In other research exploring synapses, FARE Award Winner Carmelo Sgobio (NIA) studies presynaptic calcium modulation in midbrain neuron terminals. He uses tetracycline-controlled transcriptional activation to reveal how synaptic transmission at nerve terminals is mediated and regulated.
From the 2013 Research Festival session “Neurogenetic analysis of behavioral circuits,” chaired by Harold Burgess (NICHD) and Kevin Briggman (NINDS), and held on November 7, 2013.
T Cells Through Old Age
BY CHRIS PALMER, NCI
T cells play an important role in the immune system’s response to pathogens and tumor cells. However, to prevent autoimmunity, the body’s T-cell population must be monitored to ensure proper development and homeostasis. Several labs at NIH investigate the molecular pathways that regulate normal T-cell development as well as the challenges to T-cell homeostasis brought on by cancer chemotherapies and the natural aging process.
To minimize autoimmunity, T cells expressing self-reactive T-cell antigen receptors (TCR) undergo programmed cell death (apoptosis). Paul Love (NICHD) created knock-in mice in which TCR signaling is significantly reduced, disrupting apoptosis. Surprisingly, the mice failed to develop autoimmune diseases, leading Love and his colleagues to suggest the existence of a compensatory pathway for immune tolerance that results in the increased development of regulatory T cells (Tregs). Xuguang Tai (NCI) has identified the pro-apoptotic and pro-survival signaling mechanisms by which a transcription factor called forkhead box P3 regulates the development of regulatory Tregs that help prevent autoimmune disease.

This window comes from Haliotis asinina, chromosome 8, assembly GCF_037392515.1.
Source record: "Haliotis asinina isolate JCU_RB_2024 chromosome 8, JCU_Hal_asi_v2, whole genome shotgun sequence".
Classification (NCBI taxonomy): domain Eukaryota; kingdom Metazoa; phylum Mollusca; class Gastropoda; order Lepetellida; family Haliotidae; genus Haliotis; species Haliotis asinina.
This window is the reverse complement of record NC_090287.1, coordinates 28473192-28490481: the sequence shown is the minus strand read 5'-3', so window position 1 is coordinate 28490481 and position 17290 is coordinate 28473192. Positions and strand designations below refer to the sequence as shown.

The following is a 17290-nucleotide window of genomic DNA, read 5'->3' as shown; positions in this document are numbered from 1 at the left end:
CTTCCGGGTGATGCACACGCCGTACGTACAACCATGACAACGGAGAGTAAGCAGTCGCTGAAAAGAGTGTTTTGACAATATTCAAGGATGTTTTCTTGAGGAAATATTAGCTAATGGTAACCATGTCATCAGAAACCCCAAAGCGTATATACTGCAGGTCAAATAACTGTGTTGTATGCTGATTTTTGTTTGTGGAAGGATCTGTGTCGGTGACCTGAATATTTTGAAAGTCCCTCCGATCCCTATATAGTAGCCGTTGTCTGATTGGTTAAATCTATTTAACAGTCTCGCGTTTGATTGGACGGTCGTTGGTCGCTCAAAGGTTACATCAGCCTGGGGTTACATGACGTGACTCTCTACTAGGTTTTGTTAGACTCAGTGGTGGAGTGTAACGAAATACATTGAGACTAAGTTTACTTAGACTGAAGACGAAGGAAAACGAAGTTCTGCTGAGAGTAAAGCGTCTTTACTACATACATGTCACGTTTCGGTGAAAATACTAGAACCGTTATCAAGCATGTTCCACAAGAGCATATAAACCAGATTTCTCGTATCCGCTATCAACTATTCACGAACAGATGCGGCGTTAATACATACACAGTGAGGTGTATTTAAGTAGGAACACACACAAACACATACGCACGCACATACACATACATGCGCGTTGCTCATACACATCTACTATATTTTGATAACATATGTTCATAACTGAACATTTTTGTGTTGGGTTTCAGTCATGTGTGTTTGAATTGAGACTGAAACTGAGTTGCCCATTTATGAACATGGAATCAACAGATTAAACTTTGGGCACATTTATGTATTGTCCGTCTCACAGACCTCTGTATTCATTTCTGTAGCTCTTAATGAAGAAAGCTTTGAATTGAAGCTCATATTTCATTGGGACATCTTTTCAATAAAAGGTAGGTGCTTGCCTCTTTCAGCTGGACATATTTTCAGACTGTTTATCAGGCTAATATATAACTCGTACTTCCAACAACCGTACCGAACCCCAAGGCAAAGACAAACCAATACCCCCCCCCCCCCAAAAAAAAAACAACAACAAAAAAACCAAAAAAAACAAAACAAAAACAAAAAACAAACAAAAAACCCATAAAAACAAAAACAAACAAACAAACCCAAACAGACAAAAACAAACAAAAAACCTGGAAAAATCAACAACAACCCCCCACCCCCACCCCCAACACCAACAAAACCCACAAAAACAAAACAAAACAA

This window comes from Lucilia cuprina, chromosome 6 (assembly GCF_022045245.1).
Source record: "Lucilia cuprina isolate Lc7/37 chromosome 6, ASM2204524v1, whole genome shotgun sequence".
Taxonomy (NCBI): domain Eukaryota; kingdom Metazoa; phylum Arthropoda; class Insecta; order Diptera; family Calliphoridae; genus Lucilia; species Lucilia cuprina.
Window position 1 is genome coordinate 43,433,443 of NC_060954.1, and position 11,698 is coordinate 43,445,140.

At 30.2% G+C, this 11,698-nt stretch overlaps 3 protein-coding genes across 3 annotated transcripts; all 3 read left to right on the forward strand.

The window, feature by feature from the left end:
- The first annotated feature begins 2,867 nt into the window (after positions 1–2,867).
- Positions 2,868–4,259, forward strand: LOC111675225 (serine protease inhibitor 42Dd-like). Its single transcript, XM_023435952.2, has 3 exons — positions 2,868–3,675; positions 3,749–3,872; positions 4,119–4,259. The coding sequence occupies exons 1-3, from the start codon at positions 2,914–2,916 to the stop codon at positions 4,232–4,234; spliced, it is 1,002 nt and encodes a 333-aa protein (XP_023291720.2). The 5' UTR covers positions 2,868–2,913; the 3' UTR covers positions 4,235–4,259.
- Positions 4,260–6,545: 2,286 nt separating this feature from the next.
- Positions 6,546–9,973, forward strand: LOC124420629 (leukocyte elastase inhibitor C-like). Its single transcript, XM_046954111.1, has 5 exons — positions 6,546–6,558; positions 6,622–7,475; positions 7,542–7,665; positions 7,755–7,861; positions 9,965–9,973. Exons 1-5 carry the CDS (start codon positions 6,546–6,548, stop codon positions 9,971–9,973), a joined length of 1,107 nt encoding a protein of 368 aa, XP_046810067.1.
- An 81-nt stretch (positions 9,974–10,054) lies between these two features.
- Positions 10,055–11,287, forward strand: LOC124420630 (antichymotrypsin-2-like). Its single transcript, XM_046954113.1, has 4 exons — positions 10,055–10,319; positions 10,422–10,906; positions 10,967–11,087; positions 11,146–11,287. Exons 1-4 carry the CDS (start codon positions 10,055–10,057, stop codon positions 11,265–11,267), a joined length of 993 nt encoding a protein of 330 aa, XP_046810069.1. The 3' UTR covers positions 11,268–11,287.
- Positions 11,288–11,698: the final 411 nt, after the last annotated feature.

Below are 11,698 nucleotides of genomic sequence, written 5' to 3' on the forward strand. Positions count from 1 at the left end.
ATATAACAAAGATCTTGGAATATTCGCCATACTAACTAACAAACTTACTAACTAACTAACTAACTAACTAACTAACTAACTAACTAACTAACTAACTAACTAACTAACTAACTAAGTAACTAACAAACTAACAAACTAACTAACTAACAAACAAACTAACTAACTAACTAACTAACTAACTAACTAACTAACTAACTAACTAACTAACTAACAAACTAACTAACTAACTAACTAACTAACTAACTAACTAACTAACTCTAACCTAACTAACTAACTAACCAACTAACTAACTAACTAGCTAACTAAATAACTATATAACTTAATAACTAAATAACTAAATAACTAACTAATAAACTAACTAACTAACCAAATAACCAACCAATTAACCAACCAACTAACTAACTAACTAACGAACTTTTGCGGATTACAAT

Nan-ping Weng (NIA) has developed a next-generation sequencing method to characterize the diversity of TCRs. His group discovered that CD4 T cells have twice as many unique TCRs as CD8 T cells do, and the group observed age-related alteration of TCR repertoire in people 45 to 65 years old, but not in people 75 to 94 years old.
Joy Williams (NCI) reported that the development of medullary thymic epithelial cells (mTEC), which depends on the presence of a type of thymocyte—called single positive (SP) thymocytes and eliminates autoreactive T cells—relies on the activation of a particular pathway. When this pathway is activated, mTECs can develop even in the absence of SP thymocytes.
Frank Flomerfelt (NCI) discovered that the thymus, brain, and testes-associated gene (Tbata) regulates thymic epithelial cell proliferation and thymus size by blocking a pathway implicated in cell-cycle progression. His group observed that Tbata expression increases with age and that deletion of Tbata results in a larger thymus later in life.
Treating cancer often leads to immunosuppression. FARE award winner Liat Izhak (NCI) studies the cross-modulation among various immunosuppressive mechanisms driven by Tregs and natural killer T cells.